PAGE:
By Cindy Naas
It’s almost here!
Gardening season, for those of us who haven’t yet built a cold frame, is very nearly here.
Starting this month, Urban Garden Casual will be including a monthly plan of projects you should consider for the gardening season.
Yes, there is still snow on the ground, but the wise gardener will have a list of chores to accomplish even in this cold month.
1. Make sure you’ve sent for a variety of seed catalogs. There are so many to choose from, from the standard seed companies to those selling only organic seeds to ones specializing in heirloom varieties. You still have time to try something new in your garden this year.
2. Buy seeds. It’s definitely time to get your order in, if you haven’t done so already. Make sure to buy cool-season crop seeds for now and also buy enough for replanting for next fall. It’s important to remember that once gardening season is full on, life gets a bit hectic for gardeners and it’s easy to put off buying seeds in late summer. Why not stock up now?
3. Plan ahead for where you are going to grow your seedlings. This is the time of year that I rearrange my dining room to make room near a large south-facing window. If you will need a grow-light, now is the time to look for one and install it near where you will want to grow seedlings.
4. Sketch out a plan for your garden. Whether it is for a garden plot or a series of pots on your porch, make sure you have a good idea of what to plant where. Make your plan to include the succession of plantings- you might write down for a pot:
“lettuce and radishes, followed by tomatoes and basil, followed by fall arugula”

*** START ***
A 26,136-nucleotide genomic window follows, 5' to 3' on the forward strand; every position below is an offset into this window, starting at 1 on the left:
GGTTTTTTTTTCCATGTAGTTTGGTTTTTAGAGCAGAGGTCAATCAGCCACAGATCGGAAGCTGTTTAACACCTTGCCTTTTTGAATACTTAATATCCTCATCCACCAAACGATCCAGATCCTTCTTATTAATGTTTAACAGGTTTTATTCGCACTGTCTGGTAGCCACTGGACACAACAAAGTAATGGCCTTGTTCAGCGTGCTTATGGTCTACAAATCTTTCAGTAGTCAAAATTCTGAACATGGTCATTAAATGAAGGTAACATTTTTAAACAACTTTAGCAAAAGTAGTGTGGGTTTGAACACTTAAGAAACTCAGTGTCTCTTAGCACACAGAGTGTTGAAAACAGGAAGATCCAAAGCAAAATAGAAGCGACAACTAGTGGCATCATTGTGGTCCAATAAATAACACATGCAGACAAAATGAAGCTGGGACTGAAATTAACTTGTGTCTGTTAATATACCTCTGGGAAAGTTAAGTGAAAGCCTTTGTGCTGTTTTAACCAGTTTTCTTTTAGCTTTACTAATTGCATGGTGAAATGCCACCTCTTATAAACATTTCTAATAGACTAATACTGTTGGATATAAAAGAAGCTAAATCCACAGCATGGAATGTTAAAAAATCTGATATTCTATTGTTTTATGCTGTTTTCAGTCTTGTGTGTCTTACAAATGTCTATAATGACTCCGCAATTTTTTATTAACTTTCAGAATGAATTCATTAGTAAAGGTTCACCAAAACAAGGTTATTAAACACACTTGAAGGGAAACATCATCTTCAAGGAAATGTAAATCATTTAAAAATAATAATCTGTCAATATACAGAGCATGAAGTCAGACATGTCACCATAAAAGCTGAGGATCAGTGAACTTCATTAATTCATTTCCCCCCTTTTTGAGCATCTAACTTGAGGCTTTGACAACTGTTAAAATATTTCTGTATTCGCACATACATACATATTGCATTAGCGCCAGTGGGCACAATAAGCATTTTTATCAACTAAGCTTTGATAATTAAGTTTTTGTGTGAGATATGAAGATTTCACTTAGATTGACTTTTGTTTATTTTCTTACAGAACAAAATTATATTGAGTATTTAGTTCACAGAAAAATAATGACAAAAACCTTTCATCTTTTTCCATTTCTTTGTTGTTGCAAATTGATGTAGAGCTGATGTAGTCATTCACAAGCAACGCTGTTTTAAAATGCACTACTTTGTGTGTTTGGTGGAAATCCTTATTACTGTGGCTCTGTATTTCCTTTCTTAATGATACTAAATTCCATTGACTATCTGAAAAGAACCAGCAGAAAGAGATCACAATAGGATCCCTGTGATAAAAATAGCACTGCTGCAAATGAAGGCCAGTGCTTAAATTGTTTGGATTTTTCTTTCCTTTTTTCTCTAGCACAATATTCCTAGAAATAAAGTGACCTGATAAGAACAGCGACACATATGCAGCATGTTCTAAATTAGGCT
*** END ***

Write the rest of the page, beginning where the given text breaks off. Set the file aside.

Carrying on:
That will remind you of which seedlings you’ll need and where they go once a previous crop is through producing.
5. Start some seedlings. I start my tomatoes, peppers and eggplant the last week in February. Those in warmer climates might start a week or so earlier.
6. If you haven’t done so already, buy a gardening journal and use it religiously. Regular readers of Urban Garden Casual will suspect that I am a terrible nag, but a gardening journal can save so much time and money that I consider them to be an essential garden tool.
7. If possible, spread a layer of compost or manure onto your garden. There should be another freeze or several and maybe more snow, and this will help to work the mulch into the soil, preparing it for growing season.
8. If your main exercise comes from gardening, make sure to start doing some stretches now. Many of us fully intend to go to the gym every day all winter long. For those of us who never quite manage to do so, remember how your arms and back will feel after that first really good gardening weekend? Right- so in order to avoid the pain and perhaps a trip to the chiropractor, begin stretching now. You’ll be happy you did this later.